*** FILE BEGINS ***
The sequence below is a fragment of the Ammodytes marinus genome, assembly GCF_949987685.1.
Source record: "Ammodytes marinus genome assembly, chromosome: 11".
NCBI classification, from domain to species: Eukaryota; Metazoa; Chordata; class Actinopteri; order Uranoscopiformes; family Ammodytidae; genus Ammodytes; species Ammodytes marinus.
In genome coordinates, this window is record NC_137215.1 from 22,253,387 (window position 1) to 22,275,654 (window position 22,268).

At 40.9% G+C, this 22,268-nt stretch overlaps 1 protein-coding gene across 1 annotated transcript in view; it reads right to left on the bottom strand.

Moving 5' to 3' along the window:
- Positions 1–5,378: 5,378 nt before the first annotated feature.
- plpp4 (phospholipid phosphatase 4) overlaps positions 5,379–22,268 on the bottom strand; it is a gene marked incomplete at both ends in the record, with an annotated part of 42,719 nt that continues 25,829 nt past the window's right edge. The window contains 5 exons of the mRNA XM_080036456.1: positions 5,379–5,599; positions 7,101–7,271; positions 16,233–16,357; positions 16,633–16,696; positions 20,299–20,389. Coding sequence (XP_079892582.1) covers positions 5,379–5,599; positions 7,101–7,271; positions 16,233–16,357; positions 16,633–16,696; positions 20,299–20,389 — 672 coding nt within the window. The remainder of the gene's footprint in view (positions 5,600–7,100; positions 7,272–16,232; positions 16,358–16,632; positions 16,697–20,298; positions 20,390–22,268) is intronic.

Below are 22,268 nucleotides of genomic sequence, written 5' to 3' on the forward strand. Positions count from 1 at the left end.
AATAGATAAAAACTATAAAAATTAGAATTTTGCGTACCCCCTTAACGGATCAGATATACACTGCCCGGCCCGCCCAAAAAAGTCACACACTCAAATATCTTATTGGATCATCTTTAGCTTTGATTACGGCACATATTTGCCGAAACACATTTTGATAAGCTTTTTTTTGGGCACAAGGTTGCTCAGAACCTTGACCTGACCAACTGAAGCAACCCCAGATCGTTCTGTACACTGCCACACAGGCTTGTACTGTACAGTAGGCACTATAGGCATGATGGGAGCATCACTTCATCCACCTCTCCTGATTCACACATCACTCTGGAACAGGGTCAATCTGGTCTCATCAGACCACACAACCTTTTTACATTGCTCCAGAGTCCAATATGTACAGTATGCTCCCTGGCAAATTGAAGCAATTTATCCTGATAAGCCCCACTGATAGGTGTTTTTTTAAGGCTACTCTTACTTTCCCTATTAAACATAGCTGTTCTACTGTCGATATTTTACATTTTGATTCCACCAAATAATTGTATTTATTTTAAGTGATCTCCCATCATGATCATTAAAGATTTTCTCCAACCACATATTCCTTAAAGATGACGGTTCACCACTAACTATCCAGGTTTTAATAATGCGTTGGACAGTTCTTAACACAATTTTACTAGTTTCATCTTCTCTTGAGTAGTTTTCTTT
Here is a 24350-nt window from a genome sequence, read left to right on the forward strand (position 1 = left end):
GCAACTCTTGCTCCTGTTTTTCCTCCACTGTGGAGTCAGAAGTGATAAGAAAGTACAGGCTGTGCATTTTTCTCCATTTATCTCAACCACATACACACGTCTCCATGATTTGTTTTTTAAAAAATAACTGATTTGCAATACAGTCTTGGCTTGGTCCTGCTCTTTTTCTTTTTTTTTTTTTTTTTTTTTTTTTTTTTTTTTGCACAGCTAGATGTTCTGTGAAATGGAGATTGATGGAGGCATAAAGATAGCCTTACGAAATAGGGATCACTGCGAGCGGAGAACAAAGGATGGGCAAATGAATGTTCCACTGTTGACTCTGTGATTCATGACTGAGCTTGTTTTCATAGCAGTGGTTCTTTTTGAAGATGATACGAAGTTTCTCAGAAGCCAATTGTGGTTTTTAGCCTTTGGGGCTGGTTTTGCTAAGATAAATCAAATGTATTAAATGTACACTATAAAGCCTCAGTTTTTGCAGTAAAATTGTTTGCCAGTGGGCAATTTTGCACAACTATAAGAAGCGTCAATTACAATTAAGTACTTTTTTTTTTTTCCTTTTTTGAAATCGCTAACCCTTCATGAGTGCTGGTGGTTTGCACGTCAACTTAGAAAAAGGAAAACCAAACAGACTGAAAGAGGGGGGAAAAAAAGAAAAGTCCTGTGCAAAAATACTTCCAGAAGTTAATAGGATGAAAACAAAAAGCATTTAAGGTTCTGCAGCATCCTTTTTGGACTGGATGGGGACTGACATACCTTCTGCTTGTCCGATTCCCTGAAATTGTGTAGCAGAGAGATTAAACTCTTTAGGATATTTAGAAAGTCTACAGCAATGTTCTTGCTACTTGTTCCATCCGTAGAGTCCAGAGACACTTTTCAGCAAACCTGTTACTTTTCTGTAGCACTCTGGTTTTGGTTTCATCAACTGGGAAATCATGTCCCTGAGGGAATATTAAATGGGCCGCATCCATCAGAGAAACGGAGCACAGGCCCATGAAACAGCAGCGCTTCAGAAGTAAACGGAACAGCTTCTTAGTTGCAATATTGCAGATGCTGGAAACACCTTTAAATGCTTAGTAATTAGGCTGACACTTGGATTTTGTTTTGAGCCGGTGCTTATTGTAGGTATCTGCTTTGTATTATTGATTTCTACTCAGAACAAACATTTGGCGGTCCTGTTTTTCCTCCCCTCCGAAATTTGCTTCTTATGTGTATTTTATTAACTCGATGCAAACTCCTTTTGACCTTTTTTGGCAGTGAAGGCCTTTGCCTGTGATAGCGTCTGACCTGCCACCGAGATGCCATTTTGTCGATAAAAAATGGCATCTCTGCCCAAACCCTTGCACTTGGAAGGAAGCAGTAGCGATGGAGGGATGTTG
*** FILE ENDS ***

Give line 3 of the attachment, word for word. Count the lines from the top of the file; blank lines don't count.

NCBI classification, from domain to species: Eukaryota; Metazoa; Chordata; class Actinopteri; order Uranoscopiformes; family Ammodytidae; genus Ammodytes; species Ammodytes marinus.